In recent decades, powerful telescopes have enabled astrophysicists to uncover startling new worlds and solar systems. An epochal moment came in 1995, when a planet – 51 Pegasi b – was located orbiting a star other than our own sun. Since then, thousands of new planets have followed, and the question of life beyond earth has become one of the principal topics in discussions between science and religion. Attention to this topic has a long history in Christian theology, but has rarely been pursued at any depth. Writing with both passion and precision, Andrew Davison brings his extensive knowledge of Christian thought to bear, drawing particularly on the thought of Thomas Aquinas, as well as his training as a scientist. No book to date better prepares the Christian community for responding to evidence of other life, if it is found. And yet, we do not need to wait for that to have happened before this book shows its worth. In thinking about planets, creatures, and ecosystems beyond our planet, Davison already reinvigorates our theology for the earth.
In this article I present two arguments from Brian Hebblethwaite for the conclusion that multiple incarnations are impossible, as well as the analyses of those arguments provided by three other thinkers: Oliver Crisp, Peter Kevern, and Robin Le Poidevin. I argue that both of Hebblethwaite's arguments are unsound.
In this article I present St. Thomas Aquinas's views on the possibility of multiple incarnations. First I disambiguate four things one might mean when saying that multiple incarnations are possible. Then I provide and justify what I take to be Aquinas's answers to these questions, showing the intricacies of his argumentation and concluding that he holds an extremely robust view of the possibility of multiple incarnations. According to Aquinas, I argue, there could be three simultaneously existing concrete rational natures, each of which is assumed by all three of the Divine Persons, all at the same time.
Scitation is the online home of leading journals and conference proceedings from AIP Publishing and AIP Member Societies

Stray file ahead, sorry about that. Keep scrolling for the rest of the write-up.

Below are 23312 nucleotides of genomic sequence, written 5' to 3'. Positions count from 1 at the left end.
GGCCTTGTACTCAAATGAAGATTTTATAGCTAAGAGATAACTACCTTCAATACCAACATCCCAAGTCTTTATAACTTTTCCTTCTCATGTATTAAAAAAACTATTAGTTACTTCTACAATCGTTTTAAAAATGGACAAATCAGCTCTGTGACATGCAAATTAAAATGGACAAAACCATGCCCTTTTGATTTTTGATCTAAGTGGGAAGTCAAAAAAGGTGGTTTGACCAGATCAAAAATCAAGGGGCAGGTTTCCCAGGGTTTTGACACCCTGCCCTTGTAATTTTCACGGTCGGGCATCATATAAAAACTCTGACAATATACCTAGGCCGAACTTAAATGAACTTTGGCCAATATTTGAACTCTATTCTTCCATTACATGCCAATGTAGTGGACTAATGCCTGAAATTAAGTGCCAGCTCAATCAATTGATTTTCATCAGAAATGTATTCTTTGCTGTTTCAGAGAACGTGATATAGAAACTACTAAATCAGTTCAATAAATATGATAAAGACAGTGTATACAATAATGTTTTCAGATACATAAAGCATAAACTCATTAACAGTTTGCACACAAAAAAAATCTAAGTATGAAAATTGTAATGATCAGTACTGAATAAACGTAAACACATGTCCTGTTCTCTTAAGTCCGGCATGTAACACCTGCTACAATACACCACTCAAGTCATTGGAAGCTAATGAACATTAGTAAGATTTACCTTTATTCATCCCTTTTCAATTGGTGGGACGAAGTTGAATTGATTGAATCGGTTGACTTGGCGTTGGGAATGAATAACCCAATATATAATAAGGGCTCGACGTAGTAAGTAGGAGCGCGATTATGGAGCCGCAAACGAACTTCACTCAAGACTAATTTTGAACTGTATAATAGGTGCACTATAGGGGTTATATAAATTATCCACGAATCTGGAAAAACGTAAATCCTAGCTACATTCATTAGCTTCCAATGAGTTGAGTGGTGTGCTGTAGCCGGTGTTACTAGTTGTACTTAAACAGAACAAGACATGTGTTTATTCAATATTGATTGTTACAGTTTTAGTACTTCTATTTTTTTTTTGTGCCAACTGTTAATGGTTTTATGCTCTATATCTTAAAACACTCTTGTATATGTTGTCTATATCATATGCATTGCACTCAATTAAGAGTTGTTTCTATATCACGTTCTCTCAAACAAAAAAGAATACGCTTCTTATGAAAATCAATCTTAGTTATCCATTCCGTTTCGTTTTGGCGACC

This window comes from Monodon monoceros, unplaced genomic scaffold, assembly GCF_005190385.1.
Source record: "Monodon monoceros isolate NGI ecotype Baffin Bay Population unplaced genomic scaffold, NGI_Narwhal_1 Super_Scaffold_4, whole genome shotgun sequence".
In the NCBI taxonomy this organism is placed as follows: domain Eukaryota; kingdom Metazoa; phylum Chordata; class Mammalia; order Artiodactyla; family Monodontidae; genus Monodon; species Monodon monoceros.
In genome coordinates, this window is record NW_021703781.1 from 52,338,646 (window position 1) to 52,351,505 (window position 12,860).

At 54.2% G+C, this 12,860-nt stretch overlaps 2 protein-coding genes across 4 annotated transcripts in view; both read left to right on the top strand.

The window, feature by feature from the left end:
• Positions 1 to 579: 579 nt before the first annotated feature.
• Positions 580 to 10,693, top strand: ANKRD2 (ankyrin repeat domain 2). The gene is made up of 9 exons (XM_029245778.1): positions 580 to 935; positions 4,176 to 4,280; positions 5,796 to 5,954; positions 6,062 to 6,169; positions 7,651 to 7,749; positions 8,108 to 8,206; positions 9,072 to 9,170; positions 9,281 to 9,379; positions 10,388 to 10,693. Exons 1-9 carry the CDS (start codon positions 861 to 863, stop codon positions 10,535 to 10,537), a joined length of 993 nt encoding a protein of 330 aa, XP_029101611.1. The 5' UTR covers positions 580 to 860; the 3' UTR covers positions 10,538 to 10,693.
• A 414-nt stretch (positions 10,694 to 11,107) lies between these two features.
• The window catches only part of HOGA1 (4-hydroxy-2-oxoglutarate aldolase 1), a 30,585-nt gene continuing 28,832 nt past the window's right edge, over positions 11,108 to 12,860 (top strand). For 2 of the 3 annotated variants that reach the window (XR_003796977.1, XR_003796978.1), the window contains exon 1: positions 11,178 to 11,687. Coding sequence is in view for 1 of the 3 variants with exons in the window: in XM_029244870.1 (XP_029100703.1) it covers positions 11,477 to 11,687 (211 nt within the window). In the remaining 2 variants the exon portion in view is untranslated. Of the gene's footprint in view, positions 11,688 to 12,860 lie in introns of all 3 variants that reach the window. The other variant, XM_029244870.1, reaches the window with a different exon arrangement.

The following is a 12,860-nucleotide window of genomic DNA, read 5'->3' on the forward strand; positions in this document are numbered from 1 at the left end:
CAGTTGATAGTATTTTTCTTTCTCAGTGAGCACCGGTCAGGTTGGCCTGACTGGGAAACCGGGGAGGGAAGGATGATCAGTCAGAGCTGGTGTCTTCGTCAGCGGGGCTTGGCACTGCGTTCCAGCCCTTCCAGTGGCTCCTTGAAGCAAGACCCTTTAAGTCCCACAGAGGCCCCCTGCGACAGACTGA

This paper is an examination of the Christology and Pneumatology that C. S. Lewis read from the apparent prefiguring of elements of the Incarnation-Resurrection narrative in religious myths, and also his assertion that the incarnation-resurrection narrative operates on us both as fact and myth. After an initial examination of the term myth and mythopoeia, Lewis' writings on the myth that became reality (the Christ event) are discussed along with examples of prefigurement. Through his understanding of natural theology (rooted in that of Augustine, though fed by Lewis' daily reading of the Summa Theologiae) and his cautious respect for human imagination (from the poet, theologian and philosopher Samuel Taylor Coleridge) and in contrast to his earlier deference for the conclusions of the Victorian religionist and social anthropologist James George Frazer, Lewis came to regard these prefigurements as the work of the Holy Spirit – intimations of God's salvific action in Christ – though Lewis' orthodoxy saw human imagination as flawed through original sin. This leads us to ask three questions: first, how do these prefigured ideas come to be in these myths and how do these intimations, splintered fragments of the true light, relate to Lewis' understanding of Christ as the light of the world; second, how does the Incarnation-Resurrection narrative act/operate on us as a myth, whether spoken or read (a baptized imagination is crucial here for Lewis in both the creation and receiving/hearing of such narratives); and third, is there internal evidence for a mythopoeic interpretation within the Incarnation-Resurrection narrative? Our conclusions can be illustrated by a brief examination of Lewis' own Christian myth – Aslan from The Chronicles of Narnia– originally written for a Christian audience but now read by mainly non-Christian/post-Christian children and adults.